City of 100 Lakes

Parker Logan

Winner of the 2023 Yellowwood Poetry Prize, judged by C.T. Salazar


You can walk from Norway to France in twenty minutes
              if you don’t stop in China, Italy, Morocco, or Japan,
but if you do, it’d still only take an hour and a half


              which leaves plenty of time to see the castle, Hollywood,
Mt. Everest, and, if you’re feeling ambitious, take I-4
              to the Holy Land. I hear they’re going out of business.


If you wake up early, you can catch the locals
              feeding alligators with clothes lines and metal sticks.
Friend, if you haven’t watched


              a fifteen foot long animal propel its thousand pound
body into the sky and tear a frozen chicken
              from a zip tie, then you’re just not living.


It’s benumbing, these divine creatures, our natural
              splendors, this eclectic panoply of hotel rooms,
marching bands, and ancient, blood-hungry reptilians.


              Don’t give money to those people with the orcas.
We’ve got plenty of zoos, farms, and menageries,
              but if you go anywhere near those whales, be prepared


to have a conversation. There are lives
              at stake. Swim in the lakes. Dive in the sinkholes.
Our aquifer is happy to cater. You’re our paycheck,


              our new cars, our nine to five, after hours, and overtime.
We’ll whip this swamp to your whims and inclinations,
              your family vacations, your business trips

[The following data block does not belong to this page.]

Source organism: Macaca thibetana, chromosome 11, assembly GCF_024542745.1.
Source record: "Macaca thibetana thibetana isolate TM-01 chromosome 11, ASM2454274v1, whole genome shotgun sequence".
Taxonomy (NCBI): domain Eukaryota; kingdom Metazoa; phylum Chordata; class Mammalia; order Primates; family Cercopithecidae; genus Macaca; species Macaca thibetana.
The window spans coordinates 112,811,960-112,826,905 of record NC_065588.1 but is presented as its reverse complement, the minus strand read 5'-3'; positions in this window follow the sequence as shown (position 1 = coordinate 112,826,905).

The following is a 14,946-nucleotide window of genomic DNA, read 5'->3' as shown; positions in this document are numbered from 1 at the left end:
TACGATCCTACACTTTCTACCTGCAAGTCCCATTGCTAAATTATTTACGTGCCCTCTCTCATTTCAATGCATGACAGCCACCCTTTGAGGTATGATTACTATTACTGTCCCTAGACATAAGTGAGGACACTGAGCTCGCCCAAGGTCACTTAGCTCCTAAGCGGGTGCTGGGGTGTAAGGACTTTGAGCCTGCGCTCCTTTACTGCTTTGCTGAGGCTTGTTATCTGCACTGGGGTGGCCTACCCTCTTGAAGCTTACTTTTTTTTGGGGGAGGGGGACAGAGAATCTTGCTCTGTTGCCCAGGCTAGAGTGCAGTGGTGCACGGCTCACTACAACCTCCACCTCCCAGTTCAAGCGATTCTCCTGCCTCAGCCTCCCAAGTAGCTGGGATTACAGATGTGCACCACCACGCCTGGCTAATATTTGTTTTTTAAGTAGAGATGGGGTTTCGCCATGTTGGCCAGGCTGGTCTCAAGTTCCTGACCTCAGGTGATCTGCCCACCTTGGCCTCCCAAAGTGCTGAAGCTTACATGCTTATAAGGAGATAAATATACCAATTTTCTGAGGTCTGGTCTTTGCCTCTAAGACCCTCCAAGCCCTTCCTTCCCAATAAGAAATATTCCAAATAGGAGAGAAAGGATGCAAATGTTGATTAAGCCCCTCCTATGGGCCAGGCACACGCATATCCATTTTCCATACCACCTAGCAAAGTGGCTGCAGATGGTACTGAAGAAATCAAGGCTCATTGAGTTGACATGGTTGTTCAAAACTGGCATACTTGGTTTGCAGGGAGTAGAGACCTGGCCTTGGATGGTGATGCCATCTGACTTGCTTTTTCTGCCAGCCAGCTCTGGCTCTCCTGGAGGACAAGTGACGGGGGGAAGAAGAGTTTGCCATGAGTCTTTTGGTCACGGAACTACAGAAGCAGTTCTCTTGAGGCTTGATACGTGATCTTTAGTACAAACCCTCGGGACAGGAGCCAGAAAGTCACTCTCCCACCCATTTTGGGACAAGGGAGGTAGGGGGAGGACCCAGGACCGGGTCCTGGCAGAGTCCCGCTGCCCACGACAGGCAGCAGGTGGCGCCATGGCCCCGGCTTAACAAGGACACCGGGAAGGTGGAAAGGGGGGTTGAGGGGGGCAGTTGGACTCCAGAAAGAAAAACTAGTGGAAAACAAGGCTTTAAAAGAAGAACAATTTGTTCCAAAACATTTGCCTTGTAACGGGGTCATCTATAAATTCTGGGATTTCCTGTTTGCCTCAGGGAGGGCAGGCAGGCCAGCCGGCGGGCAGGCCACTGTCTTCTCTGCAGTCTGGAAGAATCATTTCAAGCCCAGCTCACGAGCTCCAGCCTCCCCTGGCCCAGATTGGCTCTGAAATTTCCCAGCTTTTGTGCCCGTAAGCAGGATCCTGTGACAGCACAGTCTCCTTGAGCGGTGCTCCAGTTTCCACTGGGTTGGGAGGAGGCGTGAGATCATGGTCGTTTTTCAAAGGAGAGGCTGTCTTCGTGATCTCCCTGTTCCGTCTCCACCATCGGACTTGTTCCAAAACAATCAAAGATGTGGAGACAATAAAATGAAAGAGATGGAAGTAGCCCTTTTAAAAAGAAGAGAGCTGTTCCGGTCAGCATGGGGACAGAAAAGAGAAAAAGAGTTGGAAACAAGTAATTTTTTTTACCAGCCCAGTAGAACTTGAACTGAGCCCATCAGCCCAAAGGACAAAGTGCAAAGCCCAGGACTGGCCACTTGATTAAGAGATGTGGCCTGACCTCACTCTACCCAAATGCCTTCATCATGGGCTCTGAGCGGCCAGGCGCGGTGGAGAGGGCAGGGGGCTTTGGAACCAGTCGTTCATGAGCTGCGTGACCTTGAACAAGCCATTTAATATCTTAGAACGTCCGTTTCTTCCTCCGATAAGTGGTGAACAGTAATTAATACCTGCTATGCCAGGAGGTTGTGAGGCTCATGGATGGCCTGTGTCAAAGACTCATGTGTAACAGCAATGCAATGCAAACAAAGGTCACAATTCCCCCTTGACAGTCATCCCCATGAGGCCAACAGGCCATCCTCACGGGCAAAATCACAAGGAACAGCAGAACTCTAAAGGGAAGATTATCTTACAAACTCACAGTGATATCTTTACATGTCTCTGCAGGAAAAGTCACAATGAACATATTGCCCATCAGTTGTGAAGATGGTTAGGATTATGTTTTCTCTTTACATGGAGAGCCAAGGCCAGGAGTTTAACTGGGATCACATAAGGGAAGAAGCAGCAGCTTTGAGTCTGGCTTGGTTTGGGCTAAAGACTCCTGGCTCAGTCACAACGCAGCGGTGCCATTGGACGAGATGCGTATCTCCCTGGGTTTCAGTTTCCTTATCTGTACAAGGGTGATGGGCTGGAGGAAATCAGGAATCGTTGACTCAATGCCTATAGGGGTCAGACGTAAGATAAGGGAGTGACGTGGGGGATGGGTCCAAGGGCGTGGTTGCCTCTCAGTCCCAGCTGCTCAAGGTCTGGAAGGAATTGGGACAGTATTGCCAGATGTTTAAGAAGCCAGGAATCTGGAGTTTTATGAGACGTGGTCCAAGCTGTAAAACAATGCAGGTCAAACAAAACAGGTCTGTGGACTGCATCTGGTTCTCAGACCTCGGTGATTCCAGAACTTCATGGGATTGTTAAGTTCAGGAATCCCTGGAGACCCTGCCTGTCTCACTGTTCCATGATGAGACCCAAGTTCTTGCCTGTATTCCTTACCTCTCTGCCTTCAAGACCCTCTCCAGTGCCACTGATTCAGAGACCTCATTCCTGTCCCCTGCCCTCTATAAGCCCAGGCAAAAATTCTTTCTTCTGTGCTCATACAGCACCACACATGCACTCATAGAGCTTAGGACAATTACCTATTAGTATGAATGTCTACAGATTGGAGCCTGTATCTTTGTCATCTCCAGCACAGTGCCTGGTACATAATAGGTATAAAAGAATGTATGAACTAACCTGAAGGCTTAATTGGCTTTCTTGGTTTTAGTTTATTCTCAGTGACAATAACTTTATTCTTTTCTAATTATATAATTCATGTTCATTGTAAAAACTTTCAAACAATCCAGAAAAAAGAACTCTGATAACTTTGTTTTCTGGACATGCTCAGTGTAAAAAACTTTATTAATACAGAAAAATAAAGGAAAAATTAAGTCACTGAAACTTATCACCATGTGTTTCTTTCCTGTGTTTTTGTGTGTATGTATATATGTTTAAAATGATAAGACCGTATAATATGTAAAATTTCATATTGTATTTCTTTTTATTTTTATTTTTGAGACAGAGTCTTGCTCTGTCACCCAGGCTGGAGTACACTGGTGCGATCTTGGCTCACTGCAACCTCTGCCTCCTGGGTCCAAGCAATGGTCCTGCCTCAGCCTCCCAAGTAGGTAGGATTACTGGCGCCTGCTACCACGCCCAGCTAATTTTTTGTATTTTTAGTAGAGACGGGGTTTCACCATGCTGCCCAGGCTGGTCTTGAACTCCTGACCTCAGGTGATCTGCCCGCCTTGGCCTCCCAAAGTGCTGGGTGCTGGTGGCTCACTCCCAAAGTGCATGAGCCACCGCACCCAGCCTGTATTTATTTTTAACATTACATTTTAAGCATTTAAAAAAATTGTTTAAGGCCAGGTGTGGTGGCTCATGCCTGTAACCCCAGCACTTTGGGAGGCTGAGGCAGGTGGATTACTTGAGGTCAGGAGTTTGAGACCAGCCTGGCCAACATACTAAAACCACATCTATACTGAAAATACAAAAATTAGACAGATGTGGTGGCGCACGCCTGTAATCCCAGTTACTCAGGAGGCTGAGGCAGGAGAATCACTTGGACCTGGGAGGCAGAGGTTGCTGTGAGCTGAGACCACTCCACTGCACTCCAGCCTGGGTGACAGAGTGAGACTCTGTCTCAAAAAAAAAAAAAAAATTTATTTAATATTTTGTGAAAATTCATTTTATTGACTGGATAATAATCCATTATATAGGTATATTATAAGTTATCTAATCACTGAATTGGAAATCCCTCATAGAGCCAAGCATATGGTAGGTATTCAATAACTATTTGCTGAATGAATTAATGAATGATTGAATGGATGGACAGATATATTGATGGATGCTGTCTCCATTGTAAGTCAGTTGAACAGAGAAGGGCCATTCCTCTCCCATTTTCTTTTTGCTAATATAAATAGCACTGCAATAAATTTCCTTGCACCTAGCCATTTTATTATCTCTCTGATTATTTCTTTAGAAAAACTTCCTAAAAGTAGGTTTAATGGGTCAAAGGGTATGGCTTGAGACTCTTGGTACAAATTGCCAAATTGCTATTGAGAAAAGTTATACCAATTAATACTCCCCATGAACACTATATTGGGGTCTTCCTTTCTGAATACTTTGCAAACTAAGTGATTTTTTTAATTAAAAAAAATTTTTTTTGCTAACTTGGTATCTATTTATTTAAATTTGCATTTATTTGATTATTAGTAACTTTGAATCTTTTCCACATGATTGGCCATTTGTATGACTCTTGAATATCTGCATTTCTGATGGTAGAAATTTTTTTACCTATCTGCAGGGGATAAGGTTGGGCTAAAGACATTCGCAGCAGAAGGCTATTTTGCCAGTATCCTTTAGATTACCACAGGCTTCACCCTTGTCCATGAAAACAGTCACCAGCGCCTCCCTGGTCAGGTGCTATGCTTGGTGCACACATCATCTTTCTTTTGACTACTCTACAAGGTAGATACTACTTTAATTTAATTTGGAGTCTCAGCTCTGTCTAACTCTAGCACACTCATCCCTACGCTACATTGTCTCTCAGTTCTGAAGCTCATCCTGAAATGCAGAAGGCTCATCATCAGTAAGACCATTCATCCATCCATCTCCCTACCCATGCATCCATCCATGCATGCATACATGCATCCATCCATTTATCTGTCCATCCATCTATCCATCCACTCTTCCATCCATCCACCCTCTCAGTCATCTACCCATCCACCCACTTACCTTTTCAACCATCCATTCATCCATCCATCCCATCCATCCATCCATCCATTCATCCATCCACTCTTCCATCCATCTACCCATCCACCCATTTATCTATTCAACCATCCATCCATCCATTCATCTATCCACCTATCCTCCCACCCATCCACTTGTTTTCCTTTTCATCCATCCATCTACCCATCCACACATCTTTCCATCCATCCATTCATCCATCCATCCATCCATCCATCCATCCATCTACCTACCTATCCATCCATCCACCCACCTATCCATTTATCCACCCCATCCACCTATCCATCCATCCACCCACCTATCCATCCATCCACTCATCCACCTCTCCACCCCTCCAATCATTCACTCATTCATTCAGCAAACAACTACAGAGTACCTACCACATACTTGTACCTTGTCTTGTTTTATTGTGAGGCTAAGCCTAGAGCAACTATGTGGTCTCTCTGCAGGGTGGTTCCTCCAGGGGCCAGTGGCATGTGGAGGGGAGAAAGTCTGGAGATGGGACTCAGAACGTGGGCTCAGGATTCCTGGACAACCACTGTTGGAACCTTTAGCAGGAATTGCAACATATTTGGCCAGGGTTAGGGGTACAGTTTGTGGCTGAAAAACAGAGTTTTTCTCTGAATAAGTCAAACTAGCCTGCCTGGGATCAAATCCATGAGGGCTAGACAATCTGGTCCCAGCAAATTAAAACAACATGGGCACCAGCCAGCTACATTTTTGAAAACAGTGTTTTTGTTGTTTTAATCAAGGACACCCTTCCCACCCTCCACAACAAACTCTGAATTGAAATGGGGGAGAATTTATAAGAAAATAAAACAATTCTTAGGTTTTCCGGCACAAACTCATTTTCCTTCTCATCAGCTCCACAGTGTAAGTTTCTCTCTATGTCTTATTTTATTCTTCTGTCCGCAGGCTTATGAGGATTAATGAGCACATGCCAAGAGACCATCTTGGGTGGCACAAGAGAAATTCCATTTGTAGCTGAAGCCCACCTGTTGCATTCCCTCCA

and team-building events. You want a DJ for your wedding?
              I’ve got twenty. We take debit and credit.
Welcome to this city of entertainment,


              this city of critters, of light, of mermaids, and family.
Nobody knows how we got our name,
              either from Shakespeare, work, disease, or war,


but who really cares? There’s a whole side of town
              dedicated to a talking mouse,
and the only history that matters here is that rat’s


              how he turned this slough into a lucrative river,
our divine waterways making a profit,
              this city of pastiche and hollow structures


our land of forgotten heritage.
              Come for the beach and leave with a sunburn.
Fill out our survey. Tell us: how did we do?





PARKER LOGAN is originally from Orlando, Florida and currently lives in Baton Rouge, Louisiana. He is the former director of the Delta Mouth Literary Festival and is the incoming EIC of the New Delta Review. His work can be found in Split Lip, Ghost City Review, and is forthcoming in Pleiades.


The art published alongside this poem is by Anna Buckley.